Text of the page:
Subjects: Arctic medicine. Tropical medicine, DOAJ:Health Sciences, Internal medicine, RC31-1245, wc_755_1, Research, DOAJ:Internal medicine, Infectious and parasitic diseases, Medicine, R, wh_155, DOAJ:Medicine (General), ws_200, RC955-962, RC109-216
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A survey in Kumasi, Ghana found a marked Plasmodium falciparum prevalence difference between two neighbouring communities (Moshie Zongo and Manhyia). The primary objective of this follow-up study was to determine whether this parasite rate difference was consistent over time. Secondary objectives were to compare prevalences of clinical malaria, anaemia, intestinal parasite infections, and malnutrition between these communities; and to identify potential risk factors for P. falciparum infection and anaemia.
A cross-sectional house-to-house survey of P. falciparum parasitaemia, clinical malaria, anaemia, anthropometric indices, and intestinal helminths was conducted in April-May 2005. Data collection included child and household demographics, mosquito avoidance practices, distance to nearest health facility, child's travel history, symptoms, and anti-malarial use. Risk factors for P. falciparum and anaemia (Hb < 11 g/dl) were identified using generalized linear mixed models.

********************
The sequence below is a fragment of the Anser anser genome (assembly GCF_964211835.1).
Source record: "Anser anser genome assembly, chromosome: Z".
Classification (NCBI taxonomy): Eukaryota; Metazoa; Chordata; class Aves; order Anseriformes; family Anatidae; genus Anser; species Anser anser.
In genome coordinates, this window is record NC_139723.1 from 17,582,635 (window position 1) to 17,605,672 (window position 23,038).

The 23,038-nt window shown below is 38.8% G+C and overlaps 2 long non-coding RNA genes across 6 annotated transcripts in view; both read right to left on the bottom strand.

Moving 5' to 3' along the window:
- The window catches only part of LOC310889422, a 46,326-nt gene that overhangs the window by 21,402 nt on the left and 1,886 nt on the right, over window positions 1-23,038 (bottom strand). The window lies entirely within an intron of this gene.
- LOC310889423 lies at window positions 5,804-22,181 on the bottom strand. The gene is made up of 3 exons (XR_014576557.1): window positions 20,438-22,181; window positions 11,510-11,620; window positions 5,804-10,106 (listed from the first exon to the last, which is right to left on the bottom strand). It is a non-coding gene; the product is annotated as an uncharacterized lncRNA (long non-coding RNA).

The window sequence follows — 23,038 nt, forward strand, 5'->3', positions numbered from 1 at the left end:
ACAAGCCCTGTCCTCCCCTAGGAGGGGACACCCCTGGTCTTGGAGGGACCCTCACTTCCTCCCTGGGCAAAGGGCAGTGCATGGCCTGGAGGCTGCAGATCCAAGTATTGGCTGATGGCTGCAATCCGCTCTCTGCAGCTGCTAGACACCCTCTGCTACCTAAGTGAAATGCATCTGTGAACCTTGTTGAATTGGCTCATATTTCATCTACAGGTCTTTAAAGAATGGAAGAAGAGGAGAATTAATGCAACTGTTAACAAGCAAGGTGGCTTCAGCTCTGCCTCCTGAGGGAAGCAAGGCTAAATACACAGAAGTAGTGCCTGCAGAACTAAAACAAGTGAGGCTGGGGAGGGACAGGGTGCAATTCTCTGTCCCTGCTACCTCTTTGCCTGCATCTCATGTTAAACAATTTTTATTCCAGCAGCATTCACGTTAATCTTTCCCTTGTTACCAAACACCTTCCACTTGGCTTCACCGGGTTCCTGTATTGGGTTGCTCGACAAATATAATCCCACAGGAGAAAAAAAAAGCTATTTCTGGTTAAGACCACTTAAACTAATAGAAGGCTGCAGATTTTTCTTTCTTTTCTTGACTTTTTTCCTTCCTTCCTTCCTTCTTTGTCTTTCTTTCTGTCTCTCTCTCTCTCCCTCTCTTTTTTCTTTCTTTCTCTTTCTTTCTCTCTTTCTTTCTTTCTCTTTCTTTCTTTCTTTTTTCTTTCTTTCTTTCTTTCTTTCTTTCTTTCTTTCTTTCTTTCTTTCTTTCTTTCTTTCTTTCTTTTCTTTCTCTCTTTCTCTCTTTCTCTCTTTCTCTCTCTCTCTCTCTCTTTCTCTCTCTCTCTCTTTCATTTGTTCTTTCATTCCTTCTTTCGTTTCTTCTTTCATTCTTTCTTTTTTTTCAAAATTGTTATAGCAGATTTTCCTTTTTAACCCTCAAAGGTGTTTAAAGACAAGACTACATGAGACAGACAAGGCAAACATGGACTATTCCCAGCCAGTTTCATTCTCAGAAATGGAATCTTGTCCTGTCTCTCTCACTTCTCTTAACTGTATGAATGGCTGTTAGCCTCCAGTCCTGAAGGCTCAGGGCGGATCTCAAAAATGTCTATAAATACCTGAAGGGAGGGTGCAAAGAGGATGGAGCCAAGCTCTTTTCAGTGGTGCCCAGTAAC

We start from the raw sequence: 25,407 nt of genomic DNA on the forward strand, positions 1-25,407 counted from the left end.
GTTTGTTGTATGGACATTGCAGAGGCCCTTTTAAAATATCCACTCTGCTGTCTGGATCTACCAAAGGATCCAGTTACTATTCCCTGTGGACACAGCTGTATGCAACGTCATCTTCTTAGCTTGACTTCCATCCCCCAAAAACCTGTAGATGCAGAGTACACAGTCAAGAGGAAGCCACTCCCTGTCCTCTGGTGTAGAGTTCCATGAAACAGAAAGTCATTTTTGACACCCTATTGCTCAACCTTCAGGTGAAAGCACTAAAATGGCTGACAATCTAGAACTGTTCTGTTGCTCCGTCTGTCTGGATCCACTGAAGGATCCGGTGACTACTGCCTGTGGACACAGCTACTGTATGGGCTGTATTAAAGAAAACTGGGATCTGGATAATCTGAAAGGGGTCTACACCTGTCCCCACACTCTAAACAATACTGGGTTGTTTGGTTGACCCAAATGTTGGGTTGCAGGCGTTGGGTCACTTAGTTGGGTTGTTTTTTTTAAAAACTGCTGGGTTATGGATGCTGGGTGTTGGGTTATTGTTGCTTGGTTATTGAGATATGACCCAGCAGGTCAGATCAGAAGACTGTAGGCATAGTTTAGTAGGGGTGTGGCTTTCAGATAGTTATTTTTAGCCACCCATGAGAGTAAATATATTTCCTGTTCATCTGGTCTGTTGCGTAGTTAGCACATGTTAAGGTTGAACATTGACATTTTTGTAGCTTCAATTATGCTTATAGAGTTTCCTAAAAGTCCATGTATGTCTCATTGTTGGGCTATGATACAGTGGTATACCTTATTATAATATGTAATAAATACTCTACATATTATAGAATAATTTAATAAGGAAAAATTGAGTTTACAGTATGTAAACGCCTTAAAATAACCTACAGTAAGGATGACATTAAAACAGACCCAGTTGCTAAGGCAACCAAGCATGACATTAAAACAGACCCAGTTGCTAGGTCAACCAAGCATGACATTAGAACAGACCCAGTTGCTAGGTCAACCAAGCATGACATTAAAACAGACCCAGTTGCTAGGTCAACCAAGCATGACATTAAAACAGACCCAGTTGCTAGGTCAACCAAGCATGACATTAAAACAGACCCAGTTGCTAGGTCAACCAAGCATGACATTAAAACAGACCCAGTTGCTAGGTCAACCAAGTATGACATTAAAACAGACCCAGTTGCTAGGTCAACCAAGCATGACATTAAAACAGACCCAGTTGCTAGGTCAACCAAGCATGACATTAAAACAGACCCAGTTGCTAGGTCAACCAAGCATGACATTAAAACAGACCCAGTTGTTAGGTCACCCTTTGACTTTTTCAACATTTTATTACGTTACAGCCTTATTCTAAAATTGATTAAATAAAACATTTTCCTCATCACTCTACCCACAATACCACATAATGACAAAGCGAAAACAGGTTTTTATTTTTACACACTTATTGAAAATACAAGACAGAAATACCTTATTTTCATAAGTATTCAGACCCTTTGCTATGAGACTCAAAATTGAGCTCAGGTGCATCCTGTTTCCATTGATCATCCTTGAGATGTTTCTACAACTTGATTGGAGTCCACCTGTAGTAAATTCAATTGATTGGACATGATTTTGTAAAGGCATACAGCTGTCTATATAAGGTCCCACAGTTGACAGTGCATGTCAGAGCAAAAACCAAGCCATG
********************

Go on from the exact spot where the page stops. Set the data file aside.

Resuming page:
In total, 296 children were tested from 184 households. Prevalences of P. falciparum, clinical malaria, anaemia, and stunting were significantly higher in Moshie Zongo (37.8%, 16.9%, 66.2% and 21.1%, respectively) compared to Manhyia (12.8%, 3.4%, 34.5% and 7.4%). Of 197 children tested for helminths, four were positive for Dicrocoelium dendriticum. Population attributable risks (PAR%) of anaemia were 16.5% (P. falciparum) and 7.6% (malnutrition). Risk factors for P. falciparum infection were older age, rural travel, and lower socioeconomic status. Risk factors for anaemia were P. falciparum infection, Moshie Zongo residence, male sex, and younger age.
Heterogeneities in malariometric indices between neighbouring Kumasi communities are consistent over time. The low helminth prevalence, and the twofold higher PAR% of anaemia attributable to P. falciparum infection compared to malnutrition, indicate the importance of malaria as a cause of anaemia in this urban population.